How these two DeFi protocols fell prey to $11 million ‘reentrancy attack’

On 15 March, an attacker siphoned over $11 million from two DeFi platforms, Agave and Hundred Finance. It appeared to be a flash loan ‘reentrancy attack’ on both protocols on the Gnosis chain as per investigation. Likewise, the platforms halted their contracts to forestall further damage.

Assessing the damage

Solidity developer and creator of an NFT liquidity protocol app, Shegen chose to highlight the hack in a series of tweets on 16 March. Surprisingly, this analysis came after the aforementioned entity lost $225,000 in the same exploit.

Theres already been a few good threads already (and some bad ones that spoke too soon) on the @Agave_lending and @HundredFinance hacks today.

Here’s my analysis & reflection, after just having lost over $225k from the exploit, and explored what happened 👇

— Shegen (@shegenerates) March 15, 2022

Her preliminary investigations revealed the attack worked by exploiting a wETH contract function on Gnosis Chain. It allowed the attacker to continue borrowing crypto before the apps could calculate the debt, which would prevent further borrowing. Ergo, the culprit carried the said exploit by borrowing against the same collateral they posted until the funds drained from the protocols.

To make things worse, the funds weren’t safe. ‘They are pretty much gone forever, but there is still hope,’ she added. That said, the founder of Gnosis, Martin Koppelmann did tweet to bring in some certainity amidst the chaos. Koppelmann asserted,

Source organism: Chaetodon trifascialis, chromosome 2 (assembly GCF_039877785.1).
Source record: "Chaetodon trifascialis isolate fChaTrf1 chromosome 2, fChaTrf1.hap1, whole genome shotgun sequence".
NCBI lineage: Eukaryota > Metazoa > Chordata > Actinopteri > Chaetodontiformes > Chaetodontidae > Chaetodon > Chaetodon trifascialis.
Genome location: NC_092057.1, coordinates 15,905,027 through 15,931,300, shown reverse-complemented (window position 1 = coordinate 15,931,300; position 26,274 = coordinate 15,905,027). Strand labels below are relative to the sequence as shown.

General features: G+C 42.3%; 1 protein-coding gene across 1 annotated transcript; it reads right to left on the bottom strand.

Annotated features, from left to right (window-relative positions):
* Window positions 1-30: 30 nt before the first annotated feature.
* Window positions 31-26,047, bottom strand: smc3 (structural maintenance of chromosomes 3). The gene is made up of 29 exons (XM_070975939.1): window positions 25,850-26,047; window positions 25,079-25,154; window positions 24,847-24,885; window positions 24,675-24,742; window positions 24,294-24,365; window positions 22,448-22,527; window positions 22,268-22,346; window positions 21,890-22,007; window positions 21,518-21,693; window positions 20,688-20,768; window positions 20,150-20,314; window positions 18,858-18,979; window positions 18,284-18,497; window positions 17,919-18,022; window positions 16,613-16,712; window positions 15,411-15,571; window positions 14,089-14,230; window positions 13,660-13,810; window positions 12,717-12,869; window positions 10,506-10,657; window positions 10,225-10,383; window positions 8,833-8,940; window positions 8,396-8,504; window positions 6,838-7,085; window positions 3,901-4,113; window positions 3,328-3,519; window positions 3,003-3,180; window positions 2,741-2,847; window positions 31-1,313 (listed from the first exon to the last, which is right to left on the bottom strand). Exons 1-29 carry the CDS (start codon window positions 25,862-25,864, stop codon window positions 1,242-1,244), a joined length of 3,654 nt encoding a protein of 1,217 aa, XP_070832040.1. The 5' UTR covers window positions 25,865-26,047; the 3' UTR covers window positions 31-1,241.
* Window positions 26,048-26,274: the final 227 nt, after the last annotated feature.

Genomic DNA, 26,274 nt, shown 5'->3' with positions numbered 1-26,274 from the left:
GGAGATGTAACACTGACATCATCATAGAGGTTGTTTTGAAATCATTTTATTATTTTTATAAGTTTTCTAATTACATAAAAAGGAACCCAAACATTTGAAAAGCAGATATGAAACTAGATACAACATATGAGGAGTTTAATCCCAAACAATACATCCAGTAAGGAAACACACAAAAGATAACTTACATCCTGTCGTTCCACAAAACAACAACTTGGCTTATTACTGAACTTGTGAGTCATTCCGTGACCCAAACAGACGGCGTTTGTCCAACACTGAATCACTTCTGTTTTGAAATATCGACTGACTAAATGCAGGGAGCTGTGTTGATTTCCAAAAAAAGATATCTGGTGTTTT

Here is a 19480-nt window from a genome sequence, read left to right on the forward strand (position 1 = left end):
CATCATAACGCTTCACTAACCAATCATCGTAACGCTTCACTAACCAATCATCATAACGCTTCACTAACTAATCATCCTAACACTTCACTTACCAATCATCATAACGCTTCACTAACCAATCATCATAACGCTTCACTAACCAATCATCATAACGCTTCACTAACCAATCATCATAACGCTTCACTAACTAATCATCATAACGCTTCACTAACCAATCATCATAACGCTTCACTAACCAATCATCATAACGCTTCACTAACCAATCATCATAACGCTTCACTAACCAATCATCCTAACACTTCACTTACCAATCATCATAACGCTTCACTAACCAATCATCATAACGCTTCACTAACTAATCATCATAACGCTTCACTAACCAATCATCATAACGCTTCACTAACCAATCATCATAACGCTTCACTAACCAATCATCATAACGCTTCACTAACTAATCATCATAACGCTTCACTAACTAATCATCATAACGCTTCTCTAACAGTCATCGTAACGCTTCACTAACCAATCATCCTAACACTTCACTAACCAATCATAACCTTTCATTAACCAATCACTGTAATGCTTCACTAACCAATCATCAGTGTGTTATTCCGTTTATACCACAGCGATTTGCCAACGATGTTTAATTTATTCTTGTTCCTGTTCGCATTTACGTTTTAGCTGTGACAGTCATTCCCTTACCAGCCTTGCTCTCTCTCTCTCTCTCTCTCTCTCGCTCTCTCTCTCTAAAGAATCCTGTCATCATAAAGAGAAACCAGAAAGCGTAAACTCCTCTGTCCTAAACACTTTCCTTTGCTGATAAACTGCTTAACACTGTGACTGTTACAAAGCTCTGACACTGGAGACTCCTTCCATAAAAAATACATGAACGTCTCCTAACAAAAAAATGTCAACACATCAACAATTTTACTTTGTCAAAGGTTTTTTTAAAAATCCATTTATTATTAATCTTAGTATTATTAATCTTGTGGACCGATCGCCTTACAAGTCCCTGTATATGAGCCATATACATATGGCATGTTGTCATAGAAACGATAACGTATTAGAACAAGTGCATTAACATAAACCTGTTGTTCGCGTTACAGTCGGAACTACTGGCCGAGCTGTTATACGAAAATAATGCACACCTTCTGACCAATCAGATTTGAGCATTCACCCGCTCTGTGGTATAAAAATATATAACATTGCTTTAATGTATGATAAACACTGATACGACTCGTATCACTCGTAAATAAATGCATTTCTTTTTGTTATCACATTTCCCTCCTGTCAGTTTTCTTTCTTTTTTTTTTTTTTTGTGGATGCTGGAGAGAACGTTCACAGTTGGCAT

can't make any promises, and first we should really understand what happened. But I would generally be supportive of a GnosisDAO proposal that would try to prevent users from loosing funds by e.g. borrowing funds/ investing funds into @Agave_lending

— Martin Köppelmann 🇺🇦 (@koeppelmann) March 15, 2022

After some further research, the attacker allegedly deployed this contract with 3 functions; In blocks 21120283 and 21120284, the hacker used the contract to interact with the affected protocol, Agave directly. The smart contract on Agave was essentially the same as Aave, which secured $18.4B.

As there was no reported exploit in AAVE, how could Agave be drained? Well, here’s a summary of how it was used in an unsafe way “unintentionally”.

The weth contract was deployed the first time someone moved weth to GC. Every time you bring a new token over the bridge, a new token contract is created for it.

The callAfterTransfer function helps prevent you from sending tokens directly to the bridge and losing them forever

— Shegen (@shegenerates) March 15, 2022

The said hacker was able to borrow more than their collateral in agave. Thereby, walking away with all borrowable assets.

Source: Twitter

The borrowed assets comprised of 2,728.9 WETH, 243,423 USDC, 24,563 LINK, 16.76 WBTC, 8,400 GNO, and 347,787 WXDAI. Overall, the hacker made off with approximately $11 million.

Nonetheless, Shegen did not blame the Agave developers for failing to prevent the attack. She said, the developers ran a secure and safe AAVE-based code. Although used with unsafe tokens, in an unsafe way.

“All DeFi protocols on GC should swap out existing bridged tokens for new ones,” she concluded.

Blockchain security researcher Mudit Gupta reiterated a similar cause behind the exploit.

Agave and Hundred Finance were exploited today on Gnosis chain (formerly xDAI).

The underlying reason for the hack is that the official bridged tokens on Gnosis are non-standard and have a hook that calls the token receiver on every transfer. This enables reentrancy attacks.

— Mudit Gupta (@Mudit__Gupta) March 15, 2022

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